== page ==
A girl at the front of the room twisted in her seat to look at her classmates. “This is an aberration from how we usually act,” said prim little A., my best student. “It’s unfathomable.” Then she extended her hand.

Even after I ended the pebble system, the wars continued unabated; the students reveled in using precise, erudite words that only our class knew. My students’ vocabulary was a secret language within our impoverished school.

Despite the exuberance of Conroy’s writing and my own experience, both of us are haunted with the deep and terrible knowledge that the educational inequity in our country is nothing short of criminal. In the fiery climax of his book, Conroy explains, “The building was not bad, the materials were not bad, the food in the cafeteria was not bad, it was the single fact that the kids did not have a chance and no one seemed to care.” Conroy and the thousands of young, idealistic teachers who came after him, whether from traditional teacher preparation programs or from Teach for America, have had an impact. But I know firsthand that many of the tragedies Conroy witnessed in the ’69-70 school year persist in 2010.


Pat Conroy is the New York Times bestselling author of two memoirs and seven novels, including The Prince of Tides, The Great Santini, and The Lords of Discipline. Born the eldest of seven children in a rigidly disciplined military household, he attended the Citadel, the military college of South Carolina. He briefly became a schoolteacher, which he chronicled in his memoir The Water Is Wide. His first novel, The Boo, will be available on November 16 wherever ebooks are sold.


*The mediocre teacher tells. The good teacher explains. The superior teacher demonstrates. The great teacher inspires. ~William Arthur Ward

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A Taste of Decadence

by Christina on November 3, 2010

Still in recovery mode, I’ve been doing a lot of reading lately. When you’ve been ill it’s best to give yourself some down time and weekends that don’t involve much more than lounging, bubble baths, and early bedtimes. I’ve read a lot (A LOT!!) of trashy romance novels. Those and kitschy mysteries will provide ample entertainment for the bedridden (even should the disinclination to get out from under the sheets be self-imposed).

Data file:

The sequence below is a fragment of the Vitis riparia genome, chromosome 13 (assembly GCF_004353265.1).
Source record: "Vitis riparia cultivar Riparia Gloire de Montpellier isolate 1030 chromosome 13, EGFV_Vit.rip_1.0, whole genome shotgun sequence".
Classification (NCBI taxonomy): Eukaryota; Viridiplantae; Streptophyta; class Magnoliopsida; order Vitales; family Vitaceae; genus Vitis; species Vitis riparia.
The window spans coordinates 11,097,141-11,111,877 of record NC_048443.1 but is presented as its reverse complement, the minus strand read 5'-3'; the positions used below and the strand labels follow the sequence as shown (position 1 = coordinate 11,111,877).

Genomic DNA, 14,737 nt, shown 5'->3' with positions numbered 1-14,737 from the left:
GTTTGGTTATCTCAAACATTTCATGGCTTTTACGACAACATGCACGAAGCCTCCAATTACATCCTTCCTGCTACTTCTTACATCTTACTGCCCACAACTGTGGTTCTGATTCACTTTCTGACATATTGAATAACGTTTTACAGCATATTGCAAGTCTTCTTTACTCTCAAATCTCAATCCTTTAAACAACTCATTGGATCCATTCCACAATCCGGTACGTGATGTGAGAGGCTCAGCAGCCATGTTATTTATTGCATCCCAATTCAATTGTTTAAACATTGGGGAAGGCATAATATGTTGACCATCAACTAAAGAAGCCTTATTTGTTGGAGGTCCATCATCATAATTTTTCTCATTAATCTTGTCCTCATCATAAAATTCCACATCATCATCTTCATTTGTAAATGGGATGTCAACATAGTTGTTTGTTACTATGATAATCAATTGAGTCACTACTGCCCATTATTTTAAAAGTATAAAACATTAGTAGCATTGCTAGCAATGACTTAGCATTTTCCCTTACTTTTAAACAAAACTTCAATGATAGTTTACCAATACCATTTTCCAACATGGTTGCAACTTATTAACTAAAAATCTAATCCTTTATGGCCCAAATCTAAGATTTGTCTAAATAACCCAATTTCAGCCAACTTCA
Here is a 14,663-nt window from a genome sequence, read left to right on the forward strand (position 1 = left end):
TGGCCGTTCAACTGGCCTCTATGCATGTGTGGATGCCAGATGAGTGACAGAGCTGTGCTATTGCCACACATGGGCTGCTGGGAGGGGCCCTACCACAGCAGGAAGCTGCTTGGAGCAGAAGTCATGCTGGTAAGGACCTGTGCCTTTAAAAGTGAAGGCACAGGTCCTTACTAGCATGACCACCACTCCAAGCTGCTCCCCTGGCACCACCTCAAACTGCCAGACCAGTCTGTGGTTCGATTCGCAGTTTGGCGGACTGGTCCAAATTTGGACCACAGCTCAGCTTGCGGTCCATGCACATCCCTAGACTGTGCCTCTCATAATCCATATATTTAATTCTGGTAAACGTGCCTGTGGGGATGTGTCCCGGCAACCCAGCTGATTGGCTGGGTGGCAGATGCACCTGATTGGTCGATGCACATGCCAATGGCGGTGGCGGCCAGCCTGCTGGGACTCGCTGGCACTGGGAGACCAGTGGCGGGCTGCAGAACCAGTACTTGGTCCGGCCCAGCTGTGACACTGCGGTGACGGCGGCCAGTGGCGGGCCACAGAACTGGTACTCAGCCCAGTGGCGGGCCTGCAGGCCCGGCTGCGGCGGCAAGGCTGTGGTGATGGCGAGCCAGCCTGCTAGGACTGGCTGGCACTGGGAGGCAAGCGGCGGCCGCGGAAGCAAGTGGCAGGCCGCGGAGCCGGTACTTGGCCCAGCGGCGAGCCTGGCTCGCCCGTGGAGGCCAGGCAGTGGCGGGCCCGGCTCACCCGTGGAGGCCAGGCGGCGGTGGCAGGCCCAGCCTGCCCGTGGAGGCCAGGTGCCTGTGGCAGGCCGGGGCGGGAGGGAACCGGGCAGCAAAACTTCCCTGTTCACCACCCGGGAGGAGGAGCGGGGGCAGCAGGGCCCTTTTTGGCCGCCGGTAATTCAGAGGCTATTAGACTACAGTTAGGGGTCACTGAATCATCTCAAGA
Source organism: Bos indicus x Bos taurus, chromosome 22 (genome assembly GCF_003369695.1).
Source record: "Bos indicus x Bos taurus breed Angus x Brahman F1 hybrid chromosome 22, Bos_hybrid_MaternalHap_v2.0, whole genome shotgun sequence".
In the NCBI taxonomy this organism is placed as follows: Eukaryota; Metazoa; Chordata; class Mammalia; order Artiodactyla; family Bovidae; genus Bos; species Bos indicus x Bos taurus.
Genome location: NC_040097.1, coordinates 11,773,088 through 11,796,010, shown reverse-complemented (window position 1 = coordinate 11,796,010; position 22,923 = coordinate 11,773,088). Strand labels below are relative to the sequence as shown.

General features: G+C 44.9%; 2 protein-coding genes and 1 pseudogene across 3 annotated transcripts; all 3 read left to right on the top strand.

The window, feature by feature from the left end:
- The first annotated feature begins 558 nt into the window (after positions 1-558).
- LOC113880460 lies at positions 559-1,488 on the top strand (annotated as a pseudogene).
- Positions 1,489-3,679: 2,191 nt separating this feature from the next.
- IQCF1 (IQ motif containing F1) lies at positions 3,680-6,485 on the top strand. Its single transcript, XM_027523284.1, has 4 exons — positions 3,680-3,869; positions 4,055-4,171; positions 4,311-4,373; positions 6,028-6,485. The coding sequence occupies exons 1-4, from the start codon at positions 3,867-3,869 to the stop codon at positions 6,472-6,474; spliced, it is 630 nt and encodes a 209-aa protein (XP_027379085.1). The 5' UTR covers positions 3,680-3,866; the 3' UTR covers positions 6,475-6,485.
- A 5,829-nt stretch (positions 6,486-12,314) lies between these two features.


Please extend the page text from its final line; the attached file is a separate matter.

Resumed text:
I did manage to work up a trip to the library the other day where I rented delightful movies like Singing in the Rain and also picked up a copy of Chocolatthe story of a woman and her daughter settling in a small, conservative, French village and opening a chocolate shop much to the consternation of the local priest. If you have seen the movie, then yes, you will picture Johnny Depp each time Roux is being discussed.

Anyway, there’s nothing like a book about morality and good and evil that happens to feature chocolate to make you work up an appetite. An appetite for chocolate. I debated creating a shopping guide of my favorite chocolatiers in New York, but then I realized I’d rather keep those a secret for myself.

So, I found an even better adventure for you! Grab a box of Ziploc bags, you’re going to need them! On November 11-14th (that’s a week and half away!) New York will be home to the infamous and delicious CHOCOLATE SHOW!!

What will you find there? Cooking demonstrations, amazing displays (exhibitors include some of the best chocolate makers from around the globe)…and even a chocolate fashion show. Seriously. Chocolate Fashion. You can just eat those models right up. Okay, don’t. You might get slapped with a restraining order. These are sinful temptations that would drive Reynaud mad–more so than Vianne’s shop and Easter chocolate festival do in the book.

The entire show is held at the Metropolitan Pavillion (125 West 18th Street between 6th and 7th Avenues). General admission will set you back a mere $28 per day (in advance, $30 at the door) although the fashion show will run you a separate $150 (10 pm Nov. 11).

So why the Ziploc bags? There are free samples upon free samples. If you gorge yourself tasting all the wonderful confections available you will quickly find yourself unable to eat another bite. Last time I went, I found carrying a few bags in my purse meant I could sample the wares at my leisure (and have wonderful desserts for the following week!).*


flickr photo by minato

*(Mind you, I am NOT condoning dumping handfuls of the free samples into your purse.)